Street ghosts are a series of interventions in the public space made by the artist Paolo Cirio. They are based on the pictures published by google in the street view mode of their maps service. Basically Paolo looked for pictures of persons who were caught by the cameras of the street view car, then he printed and cut such pictures on real scale and pasted them in the place where they were taken.
Street ghosts is an interesting project mostly because it presents common persons in the public space. While this might sound rather simple, it is definitely not a trivial issue. In fact, it is rather difficult to find pictures of “normal” people in the streets. The urban areas are notably overloaded with content which in most cases is even “better” than reality. In the worst case, they may let us think that we all are constantly involved in a fashion show, where all of us are perfect, or close to it. So here is where the interventions made by Paolo become meaningful. By presenting persons who were caught spontaneously in the streets, he is claiming back a little bit of the public space for the inhabitants of the cities. Those persons who are largely excluded from the mediascape of the city, find through such interventions a small place in it.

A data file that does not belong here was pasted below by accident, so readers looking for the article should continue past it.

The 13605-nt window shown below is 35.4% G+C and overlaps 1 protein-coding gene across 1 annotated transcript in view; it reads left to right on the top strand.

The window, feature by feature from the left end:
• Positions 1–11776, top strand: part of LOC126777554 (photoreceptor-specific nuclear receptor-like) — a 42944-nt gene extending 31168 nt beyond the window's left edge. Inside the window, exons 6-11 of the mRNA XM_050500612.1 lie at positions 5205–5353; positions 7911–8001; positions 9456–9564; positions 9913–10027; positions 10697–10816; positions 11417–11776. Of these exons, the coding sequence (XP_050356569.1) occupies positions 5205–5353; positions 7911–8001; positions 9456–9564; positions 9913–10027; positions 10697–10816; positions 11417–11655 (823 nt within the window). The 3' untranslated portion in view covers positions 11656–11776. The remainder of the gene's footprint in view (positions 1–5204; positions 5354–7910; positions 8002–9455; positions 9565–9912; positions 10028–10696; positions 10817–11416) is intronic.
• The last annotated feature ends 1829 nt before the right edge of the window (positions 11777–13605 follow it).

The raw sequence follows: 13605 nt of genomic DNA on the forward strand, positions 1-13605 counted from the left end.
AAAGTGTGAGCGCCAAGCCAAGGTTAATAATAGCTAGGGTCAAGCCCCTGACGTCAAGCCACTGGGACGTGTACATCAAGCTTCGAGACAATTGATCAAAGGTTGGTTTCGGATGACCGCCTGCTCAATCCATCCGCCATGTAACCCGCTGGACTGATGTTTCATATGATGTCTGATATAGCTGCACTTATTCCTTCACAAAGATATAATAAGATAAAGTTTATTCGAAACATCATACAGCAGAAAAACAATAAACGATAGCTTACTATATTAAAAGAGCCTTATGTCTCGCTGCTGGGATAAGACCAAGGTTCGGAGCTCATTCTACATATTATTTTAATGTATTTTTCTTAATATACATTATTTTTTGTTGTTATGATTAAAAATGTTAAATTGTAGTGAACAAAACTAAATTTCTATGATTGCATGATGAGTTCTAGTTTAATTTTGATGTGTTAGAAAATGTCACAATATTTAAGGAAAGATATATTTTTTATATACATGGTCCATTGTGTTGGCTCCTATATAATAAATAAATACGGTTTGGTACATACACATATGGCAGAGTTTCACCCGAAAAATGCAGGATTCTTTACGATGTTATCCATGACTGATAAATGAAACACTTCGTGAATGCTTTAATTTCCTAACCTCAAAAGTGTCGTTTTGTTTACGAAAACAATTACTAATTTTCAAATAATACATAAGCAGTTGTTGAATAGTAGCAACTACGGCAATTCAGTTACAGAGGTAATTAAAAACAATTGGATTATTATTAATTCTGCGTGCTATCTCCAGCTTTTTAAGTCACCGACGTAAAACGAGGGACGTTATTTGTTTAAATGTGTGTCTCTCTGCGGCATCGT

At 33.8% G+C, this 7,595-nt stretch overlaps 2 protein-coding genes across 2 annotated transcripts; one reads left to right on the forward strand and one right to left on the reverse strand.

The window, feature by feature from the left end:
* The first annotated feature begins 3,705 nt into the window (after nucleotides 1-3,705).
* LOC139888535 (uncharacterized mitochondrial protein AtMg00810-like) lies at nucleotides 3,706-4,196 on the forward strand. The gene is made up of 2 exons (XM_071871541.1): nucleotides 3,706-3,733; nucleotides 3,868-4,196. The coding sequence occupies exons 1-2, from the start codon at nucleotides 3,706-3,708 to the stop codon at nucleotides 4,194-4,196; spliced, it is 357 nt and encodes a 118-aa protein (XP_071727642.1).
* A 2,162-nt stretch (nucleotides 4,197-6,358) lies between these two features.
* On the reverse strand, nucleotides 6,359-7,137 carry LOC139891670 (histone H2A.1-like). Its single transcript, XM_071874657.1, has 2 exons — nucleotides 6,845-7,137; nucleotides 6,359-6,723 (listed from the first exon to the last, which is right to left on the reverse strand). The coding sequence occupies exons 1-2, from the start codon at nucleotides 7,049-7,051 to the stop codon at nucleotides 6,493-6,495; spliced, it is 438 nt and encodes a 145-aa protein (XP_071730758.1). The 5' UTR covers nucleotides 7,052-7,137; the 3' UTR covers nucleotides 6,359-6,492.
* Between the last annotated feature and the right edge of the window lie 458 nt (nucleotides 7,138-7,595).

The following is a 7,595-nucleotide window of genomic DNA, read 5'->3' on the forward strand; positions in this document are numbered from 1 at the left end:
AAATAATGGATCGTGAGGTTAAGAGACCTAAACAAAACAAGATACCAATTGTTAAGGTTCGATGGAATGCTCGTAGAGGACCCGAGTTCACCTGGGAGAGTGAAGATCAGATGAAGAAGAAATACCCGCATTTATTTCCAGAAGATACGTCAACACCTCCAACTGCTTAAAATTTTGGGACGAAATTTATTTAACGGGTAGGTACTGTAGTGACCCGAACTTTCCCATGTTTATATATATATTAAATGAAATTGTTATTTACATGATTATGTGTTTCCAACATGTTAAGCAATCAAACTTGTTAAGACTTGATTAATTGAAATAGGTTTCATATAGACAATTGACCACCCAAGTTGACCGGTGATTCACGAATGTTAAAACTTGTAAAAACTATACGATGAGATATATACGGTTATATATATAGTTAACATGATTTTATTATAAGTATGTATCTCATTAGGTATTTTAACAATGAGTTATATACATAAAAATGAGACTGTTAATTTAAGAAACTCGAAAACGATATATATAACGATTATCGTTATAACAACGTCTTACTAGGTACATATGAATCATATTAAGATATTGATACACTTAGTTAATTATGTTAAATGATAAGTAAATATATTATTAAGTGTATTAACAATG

The statement that the artist has written for the project is mostly concerned with privacy issues related to the use of technology:
In this project, I exposed the specters of Google’s eternal realm of private, misappropriated data: the bodies of people captured by Google’s Street View cameras, whose ghostly, virtual presence I marked in Street Art fashion at the precise spot in the real world where they were photographed.
[…] The obscure figures fixed to the walls are the murky intersection of two overlain worlds: the real world of things and people, from which these images were originally captured, and the virtual afterlife of data and copyrights, from which the images were retaken. [sic]
Perhaps, the fact that street view captures common people makes them even more interesting. In fact, those ghosts represent the reality of the streets, don’t they?